For this week’s column, I wanted to share a perspective from Ash Beckham, a lesbian and LGBT*Q advocate. Beckham says the experience of being in and coming out of a closet is universal to every single person. I wanted to add, as mentioned in a previous column, that I do not want us to invalidate those of us who do in fact feel safe staying in the closet. Being out of the closet involves a certain amount of privilege—such as support from friends and family—that isn’t always possible for everyone.
Beckham is referring to all kinds of closets, not just queer closets. “We all have closets, your closet may be telling someone you love them for the first time, or telling someone that you’re pregnant, or telling someone you have cancer, or any of the hard conversations we have throughout our lives,” she says.
This is an inclusive framework that invites us to think about the fear that is aroused in exposing the truth about ourselves. For me, my “queer” closet was always made out of glass. This meant I could never fight homophobia or transphobia in a way I would have liked. But even so, I still had many other closets in my life that I had to deal with, including ones I have not dealt with at all. These closets do not define us; rather, they shape our experiences in unique and meaningful ways. The universality of our closets creates an understanding that they are more similar than they are different within a world that does not always acknowledge that we need each other.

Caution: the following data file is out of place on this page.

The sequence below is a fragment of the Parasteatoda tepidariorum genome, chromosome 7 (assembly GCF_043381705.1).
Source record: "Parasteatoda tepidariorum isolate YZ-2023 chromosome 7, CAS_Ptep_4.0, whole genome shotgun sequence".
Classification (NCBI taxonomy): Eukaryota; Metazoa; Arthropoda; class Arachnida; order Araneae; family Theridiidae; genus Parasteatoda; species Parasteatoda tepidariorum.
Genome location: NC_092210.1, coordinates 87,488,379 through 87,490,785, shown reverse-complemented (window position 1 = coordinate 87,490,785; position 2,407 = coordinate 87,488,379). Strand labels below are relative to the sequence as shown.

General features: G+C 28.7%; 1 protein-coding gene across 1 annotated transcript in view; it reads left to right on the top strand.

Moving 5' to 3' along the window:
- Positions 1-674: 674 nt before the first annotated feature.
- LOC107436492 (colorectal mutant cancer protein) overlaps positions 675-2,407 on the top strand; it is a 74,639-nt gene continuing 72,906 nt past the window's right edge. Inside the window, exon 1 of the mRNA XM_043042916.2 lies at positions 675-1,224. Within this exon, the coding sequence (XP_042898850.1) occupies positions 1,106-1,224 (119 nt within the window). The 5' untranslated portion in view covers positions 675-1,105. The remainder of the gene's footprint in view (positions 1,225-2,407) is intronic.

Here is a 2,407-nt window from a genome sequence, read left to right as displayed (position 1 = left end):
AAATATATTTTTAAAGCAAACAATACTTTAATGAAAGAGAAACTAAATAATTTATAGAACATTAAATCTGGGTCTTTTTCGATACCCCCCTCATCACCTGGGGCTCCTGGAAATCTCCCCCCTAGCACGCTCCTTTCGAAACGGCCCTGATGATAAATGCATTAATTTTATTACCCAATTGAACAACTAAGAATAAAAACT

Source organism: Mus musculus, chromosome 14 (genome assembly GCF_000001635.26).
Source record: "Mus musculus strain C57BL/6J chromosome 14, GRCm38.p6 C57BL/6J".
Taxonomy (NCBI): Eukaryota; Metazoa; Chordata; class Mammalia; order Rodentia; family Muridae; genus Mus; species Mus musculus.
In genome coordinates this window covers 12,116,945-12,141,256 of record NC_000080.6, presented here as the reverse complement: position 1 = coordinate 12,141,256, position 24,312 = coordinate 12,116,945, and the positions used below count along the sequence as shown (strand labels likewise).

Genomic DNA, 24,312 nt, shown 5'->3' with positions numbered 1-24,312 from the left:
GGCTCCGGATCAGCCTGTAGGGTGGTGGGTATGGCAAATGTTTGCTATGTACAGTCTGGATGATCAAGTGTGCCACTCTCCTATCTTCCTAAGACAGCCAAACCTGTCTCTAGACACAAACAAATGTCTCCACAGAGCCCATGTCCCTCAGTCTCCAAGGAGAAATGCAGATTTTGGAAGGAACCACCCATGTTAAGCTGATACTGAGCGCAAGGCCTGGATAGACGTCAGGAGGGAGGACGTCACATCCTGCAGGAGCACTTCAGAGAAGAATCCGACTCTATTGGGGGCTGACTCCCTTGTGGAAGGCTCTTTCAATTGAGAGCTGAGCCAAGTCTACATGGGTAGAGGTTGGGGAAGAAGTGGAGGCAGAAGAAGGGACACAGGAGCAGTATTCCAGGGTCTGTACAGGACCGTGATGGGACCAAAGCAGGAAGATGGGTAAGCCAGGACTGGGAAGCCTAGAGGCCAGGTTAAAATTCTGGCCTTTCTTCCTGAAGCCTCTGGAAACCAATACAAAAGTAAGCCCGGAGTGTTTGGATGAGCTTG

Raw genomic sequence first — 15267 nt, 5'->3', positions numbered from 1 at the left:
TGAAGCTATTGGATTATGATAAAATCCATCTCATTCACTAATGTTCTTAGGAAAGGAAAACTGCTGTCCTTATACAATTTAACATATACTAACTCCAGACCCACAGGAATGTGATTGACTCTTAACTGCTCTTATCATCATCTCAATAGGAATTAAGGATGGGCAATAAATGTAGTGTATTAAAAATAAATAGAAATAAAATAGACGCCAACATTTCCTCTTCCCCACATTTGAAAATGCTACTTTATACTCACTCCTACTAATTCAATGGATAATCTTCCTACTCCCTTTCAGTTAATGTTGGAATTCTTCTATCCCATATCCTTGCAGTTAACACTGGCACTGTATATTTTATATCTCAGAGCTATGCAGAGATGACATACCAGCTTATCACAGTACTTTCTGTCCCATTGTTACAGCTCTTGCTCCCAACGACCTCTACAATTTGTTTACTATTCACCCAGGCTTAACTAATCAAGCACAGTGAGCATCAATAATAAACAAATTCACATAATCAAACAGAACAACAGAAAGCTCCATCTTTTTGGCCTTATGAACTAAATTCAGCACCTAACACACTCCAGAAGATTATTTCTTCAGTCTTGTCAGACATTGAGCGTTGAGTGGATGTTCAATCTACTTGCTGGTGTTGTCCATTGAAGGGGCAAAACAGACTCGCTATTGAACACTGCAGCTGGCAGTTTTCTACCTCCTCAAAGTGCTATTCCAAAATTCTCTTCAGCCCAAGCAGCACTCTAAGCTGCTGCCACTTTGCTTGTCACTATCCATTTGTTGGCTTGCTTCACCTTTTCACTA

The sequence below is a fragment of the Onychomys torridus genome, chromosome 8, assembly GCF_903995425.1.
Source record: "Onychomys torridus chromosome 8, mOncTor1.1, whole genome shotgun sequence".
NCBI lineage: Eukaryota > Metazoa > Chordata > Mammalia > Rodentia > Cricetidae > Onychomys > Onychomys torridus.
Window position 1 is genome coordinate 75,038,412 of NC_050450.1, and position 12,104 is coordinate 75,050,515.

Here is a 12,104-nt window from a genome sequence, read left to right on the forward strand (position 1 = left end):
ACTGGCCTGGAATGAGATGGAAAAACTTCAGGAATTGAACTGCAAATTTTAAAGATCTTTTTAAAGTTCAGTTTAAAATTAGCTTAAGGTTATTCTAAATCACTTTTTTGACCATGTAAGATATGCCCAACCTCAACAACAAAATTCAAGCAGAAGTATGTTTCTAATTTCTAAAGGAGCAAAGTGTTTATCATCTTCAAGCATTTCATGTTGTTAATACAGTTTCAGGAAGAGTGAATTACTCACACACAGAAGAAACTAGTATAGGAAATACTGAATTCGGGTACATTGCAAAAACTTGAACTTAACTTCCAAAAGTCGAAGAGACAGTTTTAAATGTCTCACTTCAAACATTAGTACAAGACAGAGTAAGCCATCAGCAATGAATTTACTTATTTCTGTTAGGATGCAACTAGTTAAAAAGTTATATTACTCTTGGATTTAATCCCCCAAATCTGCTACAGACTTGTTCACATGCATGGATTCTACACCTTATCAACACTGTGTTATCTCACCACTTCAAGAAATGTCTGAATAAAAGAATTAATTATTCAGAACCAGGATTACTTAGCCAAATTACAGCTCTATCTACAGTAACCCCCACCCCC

“I’ll give you a hundred reasons why coming out of my closet was harder than coming out of yours, but here’s the thing: hard is not relative. Hard is hard,” Beckham says. “Who can tell me that explaining to someone that you just declared bankruptcy is harder than telling someone you just cheated on them? Who can tell me that his coming out story is harder than telling your five-year-old that you’re getting a divorce? There is no harder. There is just hard.”
There are always risks associated with coming out of any closet. It requires us to be in a vulnerable position. Though it would be ideal for all of us to live freely and to be authentic, direct and unapologetic about who we are, there is no easy way to get there. There is much work that needs to be done to address the oppressiveness from living in the confines of one’s closet. At the same time, there still needs to be a discussion about the differences between excluding someone and actively including them.
There can be a political solidarity in coming out of these closets together that allows us to see that we are not alone.